If there are no triple points determined by $$\mathcal{L }$$ then the conclusion is immediate, as every line intersects at least $$t+1 > t/2$$ other lines. If there are triple points determined by $$\mathcal{L }$$, let $$T$$ be the set of them. Let $$v$$ be a vertex of the convex hull of $$T$$, lying on lines $$\ell _1,\ell _2,\ell _3 \in \mathcal{L }$$. There are open rays (half-lines) $$\ell _1^+,\ell _2^+,\ell _3^+$$ emanating from $$v$$ which do not intersect $$T$$. Suppose without loss of generality that the rays $$\ell _1^+, \ell _3^+$$ lie on either side of the line $$\ell _2$$, as depicted in Fig. 15. Each of the $$t$$ other lines in $$\mathcal{L }$$ parallel to $$\ell _2$$ meets either $$\ell _1^+$$ or $$\ell _3^+$$, and so at least one of these rays meets at least $$t/2$$ lines in $$\mathcal{L }$$. All of these points of intersection must, by construction, be ordinary points for $$\mathcal{L }$$.

Now let us return to the main problem, the dual form of Proposition 6.4 stated above. Note that if $$\mathcal{L }^{\prime }$$ is formed by removing at most $$t/5$$ lines from $$\mathcal{L }$$ then it is still $$4t/5$$-parallel. Thus, by $$\lceil t/5 \rceil$$ applications of Lemma 6.6 we may inductively find distinct lines $$\ell _1,\ldots , \ell _{\lceil t/5\rceil }$$ such that $$\ell _i$$ contains at least $$2t/5$$ ordinary points for $$\mathcal{L } \setminus \{\ell _1,\ldots ,\ell _{i-1}\}$$. These are not necessarily ordinary points for $$\mathcal{L }$$, but any such point that is not lies on one of $$\ell _1,\ldots ,\ell _{i-1}$$. Since it also lies on $$\ell _i$$, there are at most $$i-1 < t/5$$ such points, and so $$\ell _i$$ contains at least $$t/5$$ ordinary points of $$\mathcal{L }$$. Each ordinary point of $$\mathcal{L }$$ lies on at most two of the lines $$\ell _i$$, so we get at least $$t^2/50$$ ordinary points in total. $$\square$$

We have now established Proposition 6.4, which is the particular case of Proposition 6.3 in which all the lines $$\ell _i$$ pass through a single point. We turn now to the case in which this is not so. The next proposition, together with Proposition 6.4, immediately implies Proposition 6.3 and hence the main result of the section, Proposition 6.1.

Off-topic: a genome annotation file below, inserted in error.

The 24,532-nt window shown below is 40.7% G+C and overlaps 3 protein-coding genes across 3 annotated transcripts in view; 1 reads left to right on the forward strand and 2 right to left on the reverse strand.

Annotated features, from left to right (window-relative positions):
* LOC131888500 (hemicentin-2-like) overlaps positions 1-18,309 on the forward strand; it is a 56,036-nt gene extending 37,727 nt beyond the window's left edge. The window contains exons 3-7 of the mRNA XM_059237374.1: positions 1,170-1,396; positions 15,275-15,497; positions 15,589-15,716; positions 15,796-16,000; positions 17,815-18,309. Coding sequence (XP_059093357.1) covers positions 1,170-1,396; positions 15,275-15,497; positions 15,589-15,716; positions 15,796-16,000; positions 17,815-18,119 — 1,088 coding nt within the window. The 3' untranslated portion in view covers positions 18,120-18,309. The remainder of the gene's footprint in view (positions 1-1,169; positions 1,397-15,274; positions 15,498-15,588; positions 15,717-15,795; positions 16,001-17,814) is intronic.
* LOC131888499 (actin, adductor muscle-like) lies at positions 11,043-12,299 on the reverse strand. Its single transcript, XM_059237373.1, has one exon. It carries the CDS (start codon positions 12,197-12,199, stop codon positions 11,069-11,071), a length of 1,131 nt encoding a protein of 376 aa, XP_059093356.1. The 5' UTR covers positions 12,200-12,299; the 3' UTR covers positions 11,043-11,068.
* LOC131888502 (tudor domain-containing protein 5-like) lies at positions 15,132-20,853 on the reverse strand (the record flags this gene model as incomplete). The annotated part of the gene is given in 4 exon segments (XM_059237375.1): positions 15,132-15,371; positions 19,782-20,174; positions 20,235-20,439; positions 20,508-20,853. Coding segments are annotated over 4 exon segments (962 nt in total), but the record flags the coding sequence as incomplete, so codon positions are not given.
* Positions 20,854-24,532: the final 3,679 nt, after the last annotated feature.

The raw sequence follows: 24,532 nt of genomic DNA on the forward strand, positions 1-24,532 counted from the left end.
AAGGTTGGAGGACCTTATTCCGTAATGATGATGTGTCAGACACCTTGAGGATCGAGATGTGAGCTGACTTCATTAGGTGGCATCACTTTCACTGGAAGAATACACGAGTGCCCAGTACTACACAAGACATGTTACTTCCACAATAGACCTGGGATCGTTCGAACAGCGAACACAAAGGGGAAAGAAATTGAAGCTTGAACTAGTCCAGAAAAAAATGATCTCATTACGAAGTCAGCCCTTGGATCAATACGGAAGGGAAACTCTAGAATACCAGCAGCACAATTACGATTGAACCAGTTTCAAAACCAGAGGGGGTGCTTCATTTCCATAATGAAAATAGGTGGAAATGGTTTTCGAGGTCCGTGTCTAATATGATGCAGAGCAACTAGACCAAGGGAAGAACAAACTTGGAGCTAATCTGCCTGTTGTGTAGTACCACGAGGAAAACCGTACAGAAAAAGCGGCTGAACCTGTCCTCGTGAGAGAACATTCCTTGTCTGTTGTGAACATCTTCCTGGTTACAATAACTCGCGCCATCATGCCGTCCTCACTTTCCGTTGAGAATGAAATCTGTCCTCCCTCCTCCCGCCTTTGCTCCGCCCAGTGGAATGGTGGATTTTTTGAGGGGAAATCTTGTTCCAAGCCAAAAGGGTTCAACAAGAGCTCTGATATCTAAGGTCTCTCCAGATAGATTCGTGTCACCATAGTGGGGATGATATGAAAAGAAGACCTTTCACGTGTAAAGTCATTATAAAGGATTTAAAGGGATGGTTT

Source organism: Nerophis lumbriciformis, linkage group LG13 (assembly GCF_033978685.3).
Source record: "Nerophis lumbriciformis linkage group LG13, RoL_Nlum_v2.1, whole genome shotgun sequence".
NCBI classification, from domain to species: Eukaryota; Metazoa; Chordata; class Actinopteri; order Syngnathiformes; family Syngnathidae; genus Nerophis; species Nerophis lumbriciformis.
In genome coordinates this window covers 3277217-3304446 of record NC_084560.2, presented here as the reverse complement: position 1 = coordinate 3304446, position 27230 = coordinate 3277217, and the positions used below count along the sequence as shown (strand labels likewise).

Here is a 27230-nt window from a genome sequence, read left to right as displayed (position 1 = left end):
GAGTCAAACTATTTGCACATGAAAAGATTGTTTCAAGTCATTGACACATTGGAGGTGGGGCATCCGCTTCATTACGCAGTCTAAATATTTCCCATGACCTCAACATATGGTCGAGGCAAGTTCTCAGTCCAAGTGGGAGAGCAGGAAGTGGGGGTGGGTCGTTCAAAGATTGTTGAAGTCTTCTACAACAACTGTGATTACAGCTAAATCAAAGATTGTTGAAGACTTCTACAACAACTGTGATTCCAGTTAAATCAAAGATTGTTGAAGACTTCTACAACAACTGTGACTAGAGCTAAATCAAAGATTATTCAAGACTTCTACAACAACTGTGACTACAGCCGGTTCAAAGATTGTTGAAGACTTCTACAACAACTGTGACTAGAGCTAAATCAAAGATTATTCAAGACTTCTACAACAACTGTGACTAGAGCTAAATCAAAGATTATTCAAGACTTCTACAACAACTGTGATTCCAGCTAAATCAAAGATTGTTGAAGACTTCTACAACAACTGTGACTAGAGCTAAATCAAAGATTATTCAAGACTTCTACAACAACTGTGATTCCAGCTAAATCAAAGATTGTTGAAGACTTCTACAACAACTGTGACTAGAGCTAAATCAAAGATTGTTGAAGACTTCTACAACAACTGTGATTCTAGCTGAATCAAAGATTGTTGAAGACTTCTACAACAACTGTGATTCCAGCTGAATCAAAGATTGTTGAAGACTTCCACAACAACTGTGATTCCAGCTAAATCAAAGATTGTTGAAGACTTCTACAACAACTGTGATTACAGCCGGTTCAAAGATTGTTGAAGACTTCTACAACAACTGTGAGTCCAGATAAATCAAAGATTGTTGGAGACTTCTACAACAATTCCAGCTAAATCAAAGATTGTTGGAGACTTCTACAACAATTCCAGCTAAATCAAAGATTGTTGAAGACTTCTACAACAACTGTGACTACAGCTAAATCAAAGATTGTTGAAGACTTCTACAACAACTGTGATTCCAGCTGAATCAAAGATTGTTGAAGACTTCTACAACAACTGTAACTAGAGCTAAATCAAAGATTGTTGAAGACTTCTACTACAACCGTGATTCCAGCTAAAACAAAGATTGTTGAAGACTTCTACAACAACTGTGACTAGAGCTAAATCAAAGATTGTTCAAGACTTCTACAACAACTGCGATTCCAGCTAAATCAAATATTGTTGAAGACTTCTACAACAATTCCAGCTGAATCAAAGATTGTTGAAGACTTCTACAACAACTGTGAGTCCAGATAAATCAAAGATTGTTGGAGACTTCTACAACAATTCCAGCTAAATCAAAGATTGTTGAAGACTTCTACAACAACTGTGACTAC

### Proposition 6.7

Suppose that $$m \geqslant 2$$ and that a set $$P \subset \mathbb R \mathbb P ^2$$ of size $$n$$ lies on a union $$\ell _1 \cup \cdots \cup \ell _m$$ of lines, not all of which pass through a single point, and that at least $$\varepsilon n$$ points of $$P$$ lie on each of the lines $$\ell _i$$. Suppose that $$m, \frac{1}{\varepsilon } \leqslant n^{\frac{1}{10000}}$$. Then $$P$$ spans $$\gg \varepsilon ^{12} n^2/m^6$$ ordinary lines.

The proof proceeds via several lemmas. It also requires some additive-combinatorial ingredients not needed elsewhere in the paper, which we collect in the appendix. It is convenient, for this portion of the argument, to work entirely in the affine plane. Let us begin, then, by supposing that a projective transformation has been applied so that all lines $$\ell _i$$ and their intersections lie in the affine plane $$\mathbb R ^2$$.

Suppose that $$\ell$$ is a line. Then by a ratio map on $$\ell$$ we mean a map
\begin{aligned} \psi = \psi _{q,q^{\prime }}: \ell \rightarrow \mathbb R \cup \{\infty \} \end{aligned}
of the form
\begin{aligned} \psi _{q,q^{\prime }}(p) = \frac{\mathrm{length }(pq)}{\mathrm{length }(pq^{\prime })}, \end{aligned}
where $$q,q^{\prime }$$ are distinct points on $$\ell$$ and the lengths $$\mathrm{length }(p q),\mathrm{length }( p q^{\prime })$$ are signed lengths on $$\ell$$. We say that the ratio maps $$\psi _{q, q^{\prime }}$$ and $$\psi _{q^{\prime }, q}$$ are equivalent, but otherwise all ratio maps are deemed inequivalent. Note that such ratio maps implicitly appeared in the analysis of the infinite near-counterexample (2.2).
An ordered triple of lines $$\ell _i, \ell _j, \ell _k$$ not intersecting in a single point defines two ratio maps $$\phi _{i,j,k} : \ell _i \rightarrow \mathbb R \cup \{\infty \}$$ and $$\tilde{\phi }_{i,j,k} : \ell _j \rightarrow \mathbb R \cup \{\infty \}$$ via
\begin{aligned} \phi _{i,j,k} := \psi _{\ell _i \cap \ell _j, \ell _i \cap \ell _k} \qquad \text{ and } \qquad \tilde{\phi }_{i,j,k} := \psi _{\ell _i \cap \ell _j, \ell _j \cap \ell _k}. \end{aligned}
We will make considerable use of these maps in what follows, as well as of the following definition.

### Definition 6.8

(Quotient set) Suppose that $$X \subset \mathbb R \cup \{\infty \}$$ is a set. Then we write $$\mathcal{Q }(X)$$ for the set of all quotients $$x_1/x_2$$ with $$x_1, x_2 \in X$$ and $$x_1, x_2 \notin \{0,\infty \}$$.

The following definition depends on the parameter $$n$$, which is the number of points in the set $$P$$. Since this is fixed throughout the section, we do not indicate dependence on it explicitly.

### Definition 6.9

Let $$A$$ be a finite subset of some line $$\ell$$, and let $$\psi$$ be a ratio map on $$\ell$$. Then we say that $$A$$ is a $$\psi$$-grid if $$A$$ is a union of at most $$n^{\frac{1}{30}}$$ sets $$S$$ such that $$|\mathcal{Q }(\psi (S))| \leqslant n^{1+ \frac{1}{10}}$$. We say that $$A$$ is a grid if it is a $$\psi$$-grid for some ratio map $$\psi$$ on $$\ell$$.